Chemical Weapons Syria-Faaktboard-OSINT Analysis

De Faakto Intelligence Research Observatory

Chemical Weapons Syria-Faaktboard-OSINT Analysis


Chemical Weapons Syria

Syria is thought to have had the largest chemical weapons stockpile in the world. Chemical weapons have been deployed in Syria by the Assad regime, Syrian Government forces and the Islamic State from 2012 through 2018. Categories of chemical weapons used include Nerve agents, Blister agents and Choking agents. Chemical warfare in Syria has caused a significant death toll and is in contradiction of Chemical Weapons Conventions. Syria’s chemical weapons stockpiles were thought destroyed in early 2016, however there have been several chemical weapons attacks since, isolated stockpiles likely remain (up to 10%); alternatively chemical weapons production has been restarted by the Assad regime in Syria.

Types of Chemical Weapons used in Syria

Nerve agents
• Sarin
• VX

Blister Agents
• Mustard Gas
• Sulphur Mustard Gas
Other Agents
• Agent-15 (AKA-3-Quinuclidinyl Benzilate, or what NATO refers to BZ) (Business Insider, 2012)
• Phosphorus agent [not considered a chemical weapon by Chemical Weapons Convention]

Delivery Methods
• Artillery rockets
• Aerial bombs
• Ballistic missiles
(Arms, 2018)

Who is Responsible?
According to the United Nations Joint Investigative Team,
• Syrian Government
• Islamic State
(Arms, 2018)

Timeline Major Chemical Attacks
(Arms, 2018)

December 23, 2012
• Syrian Government-Assad regime employed,
• Chemical Agent 15
• Seven people were allegedly killed in Homs

March 24, 2013
• Syrian forces employed,
• Phosphorus bombs that harm the nervous system
• Adra, northeast of Damascus, alleging two deaths and 23 injuries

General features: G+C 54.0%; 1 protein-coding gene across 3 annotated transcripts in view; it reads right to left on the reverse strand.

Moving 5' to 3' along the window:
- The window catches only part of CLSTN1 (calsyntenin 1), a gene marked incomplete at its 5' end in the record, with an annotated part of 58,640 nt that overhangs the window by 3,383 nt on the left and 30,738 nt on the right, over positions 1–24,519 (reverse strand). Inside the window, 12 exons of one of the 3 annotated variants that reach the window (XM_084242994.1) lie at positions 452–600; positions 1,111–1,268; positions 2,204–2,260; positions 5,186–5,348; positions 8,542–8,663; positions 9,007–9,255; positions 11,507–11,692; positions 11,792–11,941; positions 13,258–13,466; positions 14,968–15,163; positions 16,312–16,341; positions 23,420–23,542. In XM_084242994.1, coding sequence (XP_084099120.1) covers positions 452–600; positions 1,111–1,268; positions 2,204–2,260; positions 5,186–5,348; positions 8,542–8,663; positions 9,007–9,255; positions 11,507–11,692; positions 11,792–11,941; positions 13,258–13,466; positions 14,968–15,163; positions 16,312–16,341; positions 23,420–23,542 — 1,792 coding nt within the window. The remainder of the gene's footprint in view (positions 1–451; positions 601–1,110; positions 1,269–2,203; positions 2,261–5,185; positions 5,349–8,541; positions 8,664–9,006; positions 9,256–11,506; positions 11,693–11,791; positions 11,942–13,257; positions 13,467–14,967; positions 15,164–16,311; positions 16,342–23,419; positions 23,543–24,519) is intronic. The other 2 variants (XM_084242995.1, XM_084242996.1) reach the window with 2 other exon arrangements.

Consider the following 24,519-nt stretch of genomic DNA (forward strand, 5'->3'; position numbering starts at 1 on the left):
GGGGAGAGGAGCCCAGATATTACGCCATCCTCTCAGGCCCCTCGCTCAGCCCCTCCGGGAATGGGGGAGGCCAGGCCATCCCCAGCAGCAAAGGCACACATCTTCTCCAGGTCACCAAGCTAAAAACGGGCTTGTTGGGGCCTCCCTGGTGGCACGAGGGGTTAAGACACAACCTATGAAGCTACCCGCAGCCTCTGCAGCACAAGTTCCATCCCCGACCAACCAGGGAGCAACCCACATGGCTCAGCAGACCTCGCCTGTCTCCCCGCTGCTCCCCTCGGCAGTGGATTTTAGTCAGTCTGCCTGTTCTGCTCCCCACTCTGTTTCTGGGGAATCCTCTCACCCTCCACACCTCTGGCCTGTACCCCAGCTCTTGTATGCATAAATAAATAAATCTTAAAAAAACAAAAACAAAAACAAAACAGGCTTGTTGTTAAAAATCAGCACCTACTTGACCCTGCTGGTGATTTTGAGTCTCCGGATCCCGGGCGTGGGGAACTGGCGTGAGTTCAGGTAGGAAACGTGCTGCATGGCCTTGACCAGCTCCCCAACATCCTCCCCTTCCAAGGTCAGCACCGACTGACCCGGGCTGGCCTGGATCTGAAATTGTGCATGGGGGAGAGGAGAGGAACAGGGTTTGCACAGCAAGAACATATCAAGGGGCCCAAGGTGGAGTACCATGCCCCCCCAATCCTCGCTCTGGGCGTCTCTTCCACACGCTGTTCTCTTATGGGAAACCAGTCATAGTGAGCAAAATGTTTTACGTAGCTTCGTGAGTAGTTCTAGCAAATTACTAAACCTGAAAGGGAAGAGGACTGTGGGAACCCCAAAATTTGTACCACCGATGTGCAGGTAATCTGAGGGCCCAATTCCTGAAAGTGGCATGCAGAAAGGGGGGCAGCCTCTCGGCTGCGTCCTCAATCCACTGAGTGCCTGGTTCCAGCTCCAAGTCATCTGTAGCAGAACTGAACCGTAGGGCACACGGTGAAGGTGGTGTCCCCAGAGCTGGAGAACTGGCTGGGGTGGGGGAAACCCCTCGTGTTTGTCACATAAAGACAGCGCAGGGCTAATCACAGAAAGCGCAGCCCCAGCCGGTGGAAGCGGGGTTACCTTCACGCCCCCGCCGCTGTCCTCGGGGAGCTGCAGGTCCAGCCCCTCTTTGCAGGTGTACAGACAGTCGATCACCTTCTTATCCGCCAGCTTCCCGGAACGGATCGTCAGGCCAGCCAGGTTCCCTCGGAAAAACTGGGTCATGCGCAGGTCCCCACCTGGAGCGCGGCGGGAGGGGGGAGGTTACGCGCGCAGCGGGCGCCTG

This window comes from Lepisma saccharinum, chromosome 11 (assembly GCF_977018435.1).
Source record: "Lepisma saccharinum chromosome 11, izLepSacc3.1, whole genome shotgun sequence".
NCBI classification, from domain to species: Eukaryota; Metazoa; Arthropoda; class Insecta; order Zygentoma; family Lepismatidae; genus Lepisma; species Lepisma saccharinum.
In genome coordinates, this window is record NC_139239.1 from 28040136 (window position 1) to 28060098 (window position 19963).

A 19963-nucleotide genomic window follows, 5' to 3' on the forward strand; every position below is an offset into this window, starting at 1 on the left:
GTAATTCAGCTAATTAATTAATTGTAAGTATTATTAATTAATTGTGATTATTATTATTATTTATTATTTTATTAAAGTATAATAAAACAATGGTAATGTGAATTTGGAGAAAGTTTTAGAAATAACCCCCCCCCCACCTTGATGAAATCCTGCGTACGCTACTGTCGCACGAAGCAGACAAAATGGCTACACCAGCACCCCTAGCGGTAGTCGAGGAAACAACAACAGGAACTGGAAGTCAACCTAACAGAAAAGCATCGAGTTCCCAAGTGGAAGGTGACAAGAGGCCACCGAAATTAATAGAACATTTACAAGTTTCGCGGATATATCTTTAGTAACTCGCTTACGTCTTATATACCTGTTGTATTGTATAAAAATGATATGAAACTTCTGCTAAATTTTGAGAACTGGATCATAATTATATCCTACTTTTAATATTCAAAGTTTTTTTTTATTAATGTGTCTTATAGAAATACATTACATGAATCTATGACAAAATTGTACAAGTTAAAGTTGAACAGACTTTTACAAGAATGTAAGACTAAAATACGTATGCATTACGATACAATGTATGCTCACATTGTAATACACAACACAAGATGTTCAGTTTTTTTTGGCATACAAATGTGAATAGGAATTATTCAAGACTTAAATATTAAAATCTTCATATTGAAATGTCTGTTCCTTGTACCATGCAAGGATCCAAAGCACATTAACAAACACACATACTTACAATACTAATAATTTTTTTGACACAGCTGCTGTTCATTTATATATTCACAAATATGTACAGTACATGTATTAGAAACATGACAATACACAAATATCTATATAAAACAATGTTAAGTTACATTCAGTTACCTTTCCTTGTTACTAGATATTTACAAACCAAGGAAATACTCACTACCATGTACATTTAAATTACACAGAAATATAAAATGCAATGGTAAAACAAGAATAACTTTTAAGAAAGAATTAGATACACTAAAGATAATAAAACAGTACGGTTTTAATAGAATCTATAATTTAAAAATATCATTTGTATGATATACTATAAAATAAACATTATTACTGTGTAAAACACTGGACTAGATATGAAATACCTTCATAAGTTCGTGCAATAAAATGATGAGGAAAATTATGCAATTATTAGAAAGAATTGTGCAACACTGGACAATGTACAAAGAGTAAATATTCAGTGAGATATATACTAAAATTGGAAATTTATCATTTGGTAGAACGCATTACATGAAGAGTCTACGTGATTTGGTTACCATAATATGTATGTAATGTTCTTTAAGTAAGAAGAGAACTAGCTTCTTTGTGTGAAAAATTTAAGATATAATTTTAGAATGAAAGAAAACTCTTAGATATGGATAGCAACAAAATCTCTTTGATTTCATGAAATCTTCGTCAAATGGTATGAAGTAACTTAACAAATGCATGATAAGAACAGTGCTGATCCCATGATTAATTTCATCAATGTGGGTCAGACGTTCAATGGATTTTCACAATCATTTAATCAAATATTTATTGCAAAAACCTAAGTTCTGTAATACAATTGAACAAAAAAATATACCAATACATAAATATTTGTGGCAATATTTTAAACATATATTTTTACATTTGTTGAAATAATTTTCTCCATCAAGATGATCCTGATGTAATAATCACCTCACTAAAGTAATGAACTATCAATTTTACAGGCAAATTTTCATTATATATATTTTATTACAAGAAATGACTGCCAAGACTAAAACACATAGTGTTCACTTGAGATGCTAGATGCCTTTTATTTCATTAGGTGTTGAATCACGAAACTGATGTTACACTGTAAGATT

April 13, 2013
• Syrian army employed,
• Two gas bombs
• Aleppo, killing two people and wounding 12

April 29, 2013
• Syrian Government-Assad regime employed,
• Canisters dropped by helicopter
• Saraqeb, eight people claimed symptoms such as nausea and breathing problems, one died

August 21, 2013
• Syrian Government Assad regime employed,
• Large-scale chemical weapons attack
• Suburbs of the Ghouta region
• Estimated to exceed 1,000 people
• Symptoms-body convulsion, foaming from mouth, blurry vision and suffocation

April 11, 2014
• Syrian Government-Assad regime employed,
• Chlorine-gas bombs
• Kafr Zita north western Syria

August 21, 2015
• Islamic State employed,
• Sulphur mustard attack
• Marea, in northern Syria

August 10, 2016
• Chlorine gas attack
• Reported by hospital officials
• Aleppo

March 16, 2015
• Syrian regime employed,
• Chlorine gas
• Idlib province

December 13, 2016
• Syrian regime employed,
• Chemical weapons were used
• Islamic State controlled areas of the Hama Governate, northwest of Palmyra

April 4, 2017
• Syrian government employed,
• Sarin gas, a nerve agent
• Khan Sheikhoun, Syria’s northern Idlib province

April 7, 2018
• Syrian armed forces employed,
• Chemical weapons attack
• Douma a suburb outside of Damascus, Syria, killing at least several dozen civilians

February 4, 2018
• Chlorine, released from cylinders through mechanical impact
• Al Talil neighborhood of Saraqib